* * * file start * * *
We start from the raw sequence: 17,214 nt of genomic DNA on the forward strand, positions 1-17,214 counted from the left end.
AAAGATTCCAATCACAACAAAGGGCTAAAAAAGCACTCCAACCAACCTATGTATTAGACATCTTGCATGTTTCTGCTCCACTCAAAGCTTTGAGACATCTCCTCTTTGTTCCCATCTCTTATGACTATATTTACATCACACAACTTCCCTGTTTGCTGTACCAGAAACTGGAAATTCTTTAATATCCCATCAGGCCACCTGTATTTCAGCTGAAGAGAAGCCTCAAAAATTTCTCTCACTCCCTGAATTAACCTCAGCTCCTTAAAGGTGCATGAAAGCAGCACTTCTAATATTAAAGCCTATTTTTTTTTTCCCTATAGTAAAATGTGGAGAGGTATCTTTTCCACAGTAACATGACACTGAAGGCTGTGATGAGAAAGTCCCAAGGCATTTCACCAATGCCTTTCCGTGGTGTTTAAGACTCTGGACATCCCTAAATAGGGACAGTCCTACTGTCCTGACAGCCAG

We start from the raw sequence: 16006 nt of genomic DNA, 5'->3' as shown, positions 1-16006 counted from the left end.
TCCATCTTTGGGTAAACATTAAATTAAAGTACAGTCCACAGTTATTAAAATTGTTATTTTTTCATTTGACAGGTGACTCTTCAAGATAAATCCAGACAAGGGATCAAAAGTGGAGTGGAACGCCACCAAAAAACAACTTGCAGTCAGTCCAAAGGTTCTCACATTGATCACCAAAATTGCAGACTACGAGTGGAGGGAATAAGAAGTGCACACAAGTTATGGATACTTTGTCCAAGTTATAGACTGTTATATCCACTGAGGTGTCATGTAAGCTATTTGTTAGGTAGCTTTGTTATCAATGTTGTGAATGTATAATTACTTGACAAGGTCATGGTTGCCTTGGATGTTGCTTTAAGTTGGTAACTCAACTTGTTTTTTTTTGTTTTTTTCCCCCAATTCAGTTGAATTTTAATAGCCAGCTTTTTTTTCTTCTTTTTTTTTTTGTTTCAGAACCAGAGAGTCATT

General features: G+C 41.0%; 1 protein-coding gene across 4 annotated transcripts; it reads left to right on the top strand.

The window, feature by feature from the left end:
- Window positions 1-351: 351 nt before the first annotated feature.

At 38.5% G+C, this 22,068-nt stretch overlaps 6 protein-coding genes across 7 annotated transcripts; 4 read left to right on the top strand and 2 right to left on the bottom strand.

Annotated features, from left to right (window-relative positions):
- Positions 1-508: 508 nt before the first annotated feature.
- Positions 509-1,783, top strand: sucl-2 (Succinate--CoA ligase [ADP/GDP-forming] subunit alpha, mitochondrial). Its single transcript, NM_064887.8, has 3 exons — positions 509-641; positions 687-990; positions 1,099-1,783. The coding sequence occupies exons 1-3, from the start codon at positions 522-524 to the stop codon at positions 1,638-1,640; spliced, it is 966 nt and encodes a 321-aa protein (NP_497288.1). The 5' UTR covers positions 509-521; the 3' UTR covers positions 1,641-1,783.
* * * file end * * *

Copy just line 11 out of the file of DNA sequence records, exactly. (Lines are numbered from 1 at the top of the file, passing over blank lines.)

- Positions 509-1,783, top strand: sucl-2 (Succinate--CoA ligase [ADP/GDP-forming] subunit alpha, mitochondrial). Its single transcript, NM_064887.8, has 3 exons — positions 509-641; positions 687-990; positions 1,099-1,783. The coding sequence occupies exons 1-3, from the start codon at positions 522-524 to the stop codon at positions 1,638-1,640; spliced, it is 966 nt and encodes a 321-aa protein (NP_497288.1). The 5' UTR covers positions 509-521; the 3' UTR covers positions 1,641-1,783.